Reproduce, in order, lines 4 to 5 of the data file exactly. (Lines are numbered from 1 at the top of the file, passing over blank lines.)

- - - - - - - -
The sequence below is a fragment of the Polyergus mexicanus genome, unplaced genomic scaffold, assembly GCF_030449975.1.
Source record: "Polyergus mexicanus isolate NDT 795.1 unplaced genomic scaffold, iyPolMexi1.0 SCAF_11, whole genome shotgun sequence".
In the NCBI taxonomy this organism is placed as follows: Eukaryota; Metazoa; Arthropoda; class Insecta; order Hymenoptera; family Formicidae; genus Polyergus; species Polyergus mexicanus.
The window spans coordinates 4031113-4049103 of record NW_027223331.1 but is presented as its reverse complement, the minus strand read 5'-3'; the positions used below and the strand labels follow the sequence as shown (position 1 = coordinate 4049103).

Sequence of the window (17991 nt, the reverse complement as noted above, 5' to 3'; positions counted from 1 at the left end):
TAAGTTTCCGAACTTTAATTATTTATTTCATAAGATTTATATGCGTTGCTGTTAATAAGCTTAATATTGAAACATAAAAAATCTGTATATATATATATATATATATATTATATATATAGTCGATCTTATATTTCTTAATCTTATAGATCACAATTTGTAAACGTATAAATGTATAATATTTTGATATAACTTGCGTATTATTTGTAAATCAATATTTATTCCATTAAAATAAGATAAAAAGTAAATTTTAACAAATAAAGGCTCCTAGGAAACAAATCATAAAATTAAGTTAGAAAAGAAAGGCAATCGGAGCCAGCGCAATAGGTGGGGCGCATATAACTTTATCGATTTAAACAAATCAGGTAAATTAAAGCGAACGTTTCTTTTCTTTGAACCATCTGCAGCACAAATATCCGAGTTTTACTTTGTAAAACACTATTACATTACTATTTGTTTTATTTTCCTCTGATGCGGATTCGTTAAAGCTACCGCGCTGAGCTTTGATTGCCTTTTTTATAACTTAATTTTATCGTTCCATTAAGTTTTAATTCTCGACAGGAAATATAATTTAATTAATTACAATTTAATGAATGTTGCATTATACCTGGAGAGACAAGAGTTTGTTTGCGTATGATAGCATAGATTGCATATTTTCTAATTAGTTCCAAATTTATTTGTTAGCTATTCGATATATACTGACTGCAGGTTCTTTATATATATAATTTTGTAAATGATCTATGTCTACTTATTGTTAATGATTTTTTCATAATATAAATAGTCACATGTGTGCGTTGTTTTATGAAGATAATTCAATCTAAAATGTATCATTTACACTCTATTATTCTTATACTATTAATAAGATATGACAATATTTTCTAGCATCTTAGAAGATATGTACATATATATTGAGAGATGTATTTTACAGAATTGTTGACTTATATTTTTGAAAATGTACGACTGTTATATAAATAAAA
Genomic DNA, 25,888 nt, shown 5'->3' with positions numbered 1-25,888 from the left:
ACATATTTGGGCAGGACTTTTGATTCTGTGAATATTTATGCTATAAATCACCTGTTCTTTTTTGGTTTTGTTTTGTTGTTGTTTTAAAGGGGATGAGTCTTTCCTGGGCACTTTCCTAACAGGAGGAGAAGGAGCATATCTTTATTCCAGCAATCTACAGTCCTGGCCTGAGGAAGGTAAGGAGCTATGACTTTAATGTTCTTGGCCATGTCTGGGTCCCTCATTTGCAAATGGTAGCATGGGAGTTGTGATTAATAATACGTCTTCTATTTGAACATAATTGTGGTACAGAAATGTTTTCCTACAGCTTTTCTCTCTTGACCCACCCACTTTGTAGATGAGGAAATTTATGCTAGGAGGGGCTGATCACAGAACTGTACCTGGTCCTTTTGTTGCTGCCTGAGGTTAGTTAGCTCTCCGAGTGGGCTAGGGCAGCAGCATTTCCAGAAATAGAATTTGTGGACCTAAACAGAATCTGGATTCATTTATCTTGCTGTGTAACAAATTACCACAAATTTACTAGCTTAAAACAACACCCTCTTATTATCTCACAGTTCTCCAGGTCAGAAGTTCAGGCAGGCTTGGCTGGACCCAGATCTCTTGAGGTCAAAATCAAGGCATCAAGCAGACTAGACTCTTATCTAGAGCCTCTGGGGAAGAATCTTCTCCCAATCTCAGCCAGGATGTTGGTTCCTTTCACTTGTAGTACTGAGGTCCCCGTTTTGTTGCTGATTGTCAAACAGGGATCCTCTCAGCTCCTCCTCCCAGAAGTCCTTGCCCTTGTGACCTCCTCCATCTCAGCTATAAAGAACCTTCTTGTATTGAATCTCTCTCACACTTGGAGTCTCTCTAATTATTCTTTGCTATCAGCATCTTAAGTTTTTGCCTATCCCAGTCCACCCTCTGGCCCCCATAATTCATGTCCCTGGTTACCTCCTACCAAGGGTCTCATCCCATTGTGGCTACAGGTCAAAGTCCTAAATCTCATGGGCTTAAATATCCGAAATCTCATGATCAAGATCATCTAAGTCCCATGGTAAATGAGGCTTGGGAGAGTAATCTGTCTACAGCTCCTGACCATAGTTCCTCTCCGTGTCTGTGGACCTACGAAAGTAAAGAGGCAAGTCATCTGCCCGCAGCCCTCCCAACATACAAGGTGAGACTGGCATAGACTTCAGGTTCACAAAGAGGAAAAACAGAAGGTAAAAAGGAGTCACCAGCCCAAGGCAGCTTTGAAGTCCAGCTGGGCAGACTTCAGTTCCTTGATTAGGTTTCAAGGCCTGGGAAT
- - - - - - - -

The window spans coordinates 4031113-4049103 of record NW_027223331.1 but is presented as its reverse complement, the minus strand read 5'-3'; the positions used below and the strand labels follow the sequence as shown (position 1 = coordinate 4049103).

Sequence of the window (17991 nt, the reverse complement as noted above, 5' to 3'; positions counted from 1 at the left end):